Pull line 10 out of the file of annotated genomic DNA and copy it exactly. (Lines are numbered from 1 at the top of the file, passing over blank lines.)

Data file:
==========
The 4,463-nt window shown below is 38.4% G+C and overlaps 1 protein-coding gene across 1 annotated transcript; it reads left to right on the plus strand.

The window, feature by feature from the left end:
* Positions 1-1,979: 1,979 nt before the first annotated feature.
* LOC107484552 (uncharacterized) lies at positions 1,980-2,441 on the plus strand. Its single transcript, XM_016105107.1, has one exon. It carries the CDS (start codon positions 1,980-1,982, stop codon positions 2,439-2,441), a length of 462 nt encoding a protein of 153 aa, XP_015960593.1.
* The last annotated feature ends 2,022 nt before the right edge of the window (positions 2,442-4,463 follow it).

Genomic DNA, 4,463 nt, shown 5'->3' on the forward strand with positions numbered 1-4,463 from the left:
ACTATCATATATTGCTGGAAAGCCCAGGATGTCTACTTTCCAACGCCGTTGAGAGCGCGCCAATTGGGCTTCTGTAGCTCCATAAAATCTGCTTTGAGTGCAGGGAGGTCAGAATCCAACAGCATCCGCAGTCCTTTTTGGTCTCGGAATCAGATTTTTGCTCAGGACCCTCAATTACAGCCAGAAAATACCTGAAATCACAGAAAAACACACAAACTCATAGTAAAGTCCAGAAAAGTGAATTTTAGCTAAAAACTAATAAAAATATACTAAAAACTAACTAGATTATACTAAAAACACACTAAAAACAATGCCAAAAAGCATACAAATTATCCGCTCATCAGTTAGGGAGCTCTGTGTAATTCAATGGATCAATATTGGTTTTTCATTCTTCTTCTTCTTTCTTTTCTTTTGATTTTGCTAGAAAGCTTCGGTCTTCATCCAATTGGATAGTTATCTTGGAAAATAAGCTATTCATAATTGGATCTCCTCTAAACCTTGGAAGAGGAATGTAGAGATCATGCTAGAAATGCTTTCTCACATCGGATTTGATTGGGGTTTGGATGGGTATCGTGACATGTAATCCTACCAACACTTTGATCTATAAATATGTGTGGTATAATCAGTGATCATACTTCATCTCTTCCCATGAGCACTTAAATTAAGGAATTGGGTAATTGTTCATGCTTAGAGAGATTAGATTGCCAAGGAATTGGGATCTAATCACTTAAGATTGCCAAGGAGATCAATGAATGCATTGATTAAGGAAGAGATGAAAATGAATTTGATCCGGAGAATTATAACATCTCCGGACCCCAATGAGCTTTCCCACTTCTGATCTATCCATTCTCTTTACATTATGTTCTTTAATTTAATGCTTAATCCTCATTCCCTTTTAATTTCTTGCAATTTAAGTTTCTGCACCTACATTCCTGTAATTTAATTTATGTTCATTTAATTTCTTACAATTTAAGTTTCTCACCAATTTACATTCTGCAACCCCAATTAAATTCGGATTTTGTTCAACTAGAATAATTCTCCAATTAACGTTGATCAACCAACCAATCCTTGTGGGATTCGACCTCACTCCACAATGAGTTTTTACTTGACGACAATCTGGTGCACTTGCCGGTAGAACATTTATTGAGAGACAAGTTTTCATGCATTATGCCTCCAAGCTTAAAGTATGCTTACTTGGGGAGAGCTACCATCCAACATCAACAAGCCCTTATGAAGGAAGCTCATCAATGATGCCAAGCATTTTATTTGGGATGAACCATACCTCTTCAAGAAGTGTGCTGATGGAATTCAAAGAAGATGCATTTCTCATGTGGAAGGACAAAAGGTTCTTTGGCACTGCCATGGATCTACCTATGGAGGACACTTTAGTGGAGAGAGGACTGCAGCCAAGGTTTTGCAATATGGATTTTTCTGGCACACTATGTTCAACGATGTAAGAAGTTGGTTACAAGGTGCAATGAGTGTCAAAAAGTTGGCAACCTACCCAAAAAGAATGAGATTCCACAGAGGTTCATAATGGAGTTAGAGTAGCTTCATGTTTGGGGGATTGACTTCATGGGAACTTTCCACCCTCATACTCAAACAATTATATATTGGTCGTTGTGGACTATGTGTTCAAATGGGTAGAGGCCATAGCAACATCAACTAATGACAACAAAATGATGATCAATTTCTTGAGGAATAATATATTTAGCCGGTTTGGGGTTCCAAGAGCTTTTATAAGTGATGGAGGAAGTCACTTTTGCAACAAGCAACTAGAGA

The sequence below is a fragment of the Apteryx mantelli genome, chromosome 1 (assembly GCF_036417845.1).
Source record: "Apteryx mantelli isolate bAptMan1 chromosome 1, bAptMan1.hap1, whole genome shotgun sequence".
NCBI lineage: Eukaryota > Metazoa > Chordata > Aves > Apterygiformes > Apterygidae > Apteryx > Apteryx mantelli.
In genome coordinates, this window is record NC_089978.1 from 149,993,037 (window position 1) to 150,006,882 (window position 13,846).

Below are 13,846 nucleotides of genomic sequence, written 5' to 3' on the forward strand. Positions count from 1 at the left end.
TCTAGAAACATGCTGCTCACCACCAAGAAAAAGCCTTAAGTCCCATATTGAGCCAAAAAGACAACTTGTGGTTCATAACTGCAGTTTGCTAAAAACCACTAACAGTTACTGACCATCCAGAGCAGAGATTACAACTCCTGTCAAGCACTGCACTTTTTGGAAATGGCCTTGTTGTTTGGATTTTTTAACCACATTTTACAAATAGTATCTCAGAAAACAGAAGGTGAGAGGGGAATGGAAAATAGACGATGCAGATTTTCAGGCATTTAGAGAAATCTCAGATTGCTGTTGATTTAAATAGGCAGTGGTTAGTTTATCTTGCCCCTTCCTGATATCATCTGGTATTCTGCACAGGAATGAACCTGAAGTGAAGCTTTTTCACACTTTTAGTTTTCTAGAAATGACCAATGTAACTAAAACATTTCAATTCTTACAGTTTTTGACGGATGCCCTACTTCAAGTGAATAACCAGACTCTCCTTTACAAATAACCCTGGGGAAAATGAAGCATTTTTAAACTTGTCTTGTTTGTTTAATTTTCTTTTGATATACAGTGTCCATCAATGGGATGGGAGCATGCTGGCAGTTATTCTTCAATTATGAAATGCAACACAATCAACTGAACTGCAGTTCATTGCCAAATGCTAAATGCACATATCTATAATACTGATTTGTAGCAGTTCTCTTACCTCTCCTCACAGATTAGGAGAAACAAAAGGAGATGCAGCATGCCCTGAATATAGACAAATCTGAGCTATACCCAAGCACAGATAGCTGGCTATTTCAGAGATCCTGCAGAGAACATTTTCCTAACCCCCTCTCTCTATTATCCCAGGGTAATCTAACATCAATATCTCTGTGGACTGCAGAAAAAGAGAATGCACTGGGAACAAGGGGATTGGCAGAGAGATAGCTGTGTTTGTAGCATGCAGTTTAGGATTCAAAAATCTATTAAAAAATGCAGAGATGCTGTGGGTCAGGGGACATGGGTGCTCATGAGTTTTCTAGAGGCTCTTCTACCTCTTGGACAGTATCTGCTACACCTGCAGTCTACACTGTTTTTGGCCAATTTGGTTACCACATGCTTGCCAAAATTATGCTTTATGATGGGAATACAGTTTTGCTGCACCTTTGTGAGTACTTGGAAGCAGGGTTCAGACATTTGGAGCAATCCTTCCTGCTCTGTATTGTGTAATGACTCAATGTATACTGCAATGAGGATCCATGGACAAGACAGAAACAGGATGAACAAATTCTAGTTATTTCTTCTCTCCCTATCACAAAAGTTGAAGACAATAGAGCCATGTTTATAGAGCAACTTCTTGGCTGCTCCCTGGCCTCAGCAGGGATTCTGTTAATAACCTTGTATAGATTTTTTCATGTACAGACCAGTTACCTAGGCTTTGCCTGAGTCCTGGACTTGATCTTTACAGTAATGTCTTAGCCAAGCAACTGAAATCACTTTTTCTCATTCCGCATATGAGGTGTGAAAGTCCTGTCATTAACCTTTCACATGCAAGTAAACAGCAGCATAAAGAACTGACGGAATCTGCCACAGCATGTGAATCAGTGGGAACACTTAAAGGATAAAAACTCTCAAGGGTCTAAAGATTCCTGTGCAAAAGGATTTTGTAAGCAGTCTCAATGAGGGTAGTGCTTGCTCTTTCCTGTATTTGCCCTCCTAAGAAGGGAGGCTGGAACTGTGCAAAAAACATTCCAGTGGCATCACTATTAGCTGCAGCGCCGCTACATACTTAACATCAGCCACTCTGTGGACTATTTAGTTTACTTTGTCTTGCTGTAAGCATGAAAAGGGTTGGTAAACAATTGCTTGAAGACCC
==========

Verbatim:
NCBI lineage: Eukaryota > Metazoa > Chordata > Aves > Apterygiformes > Apterygidae > Apteryx > Apteryx mantelli.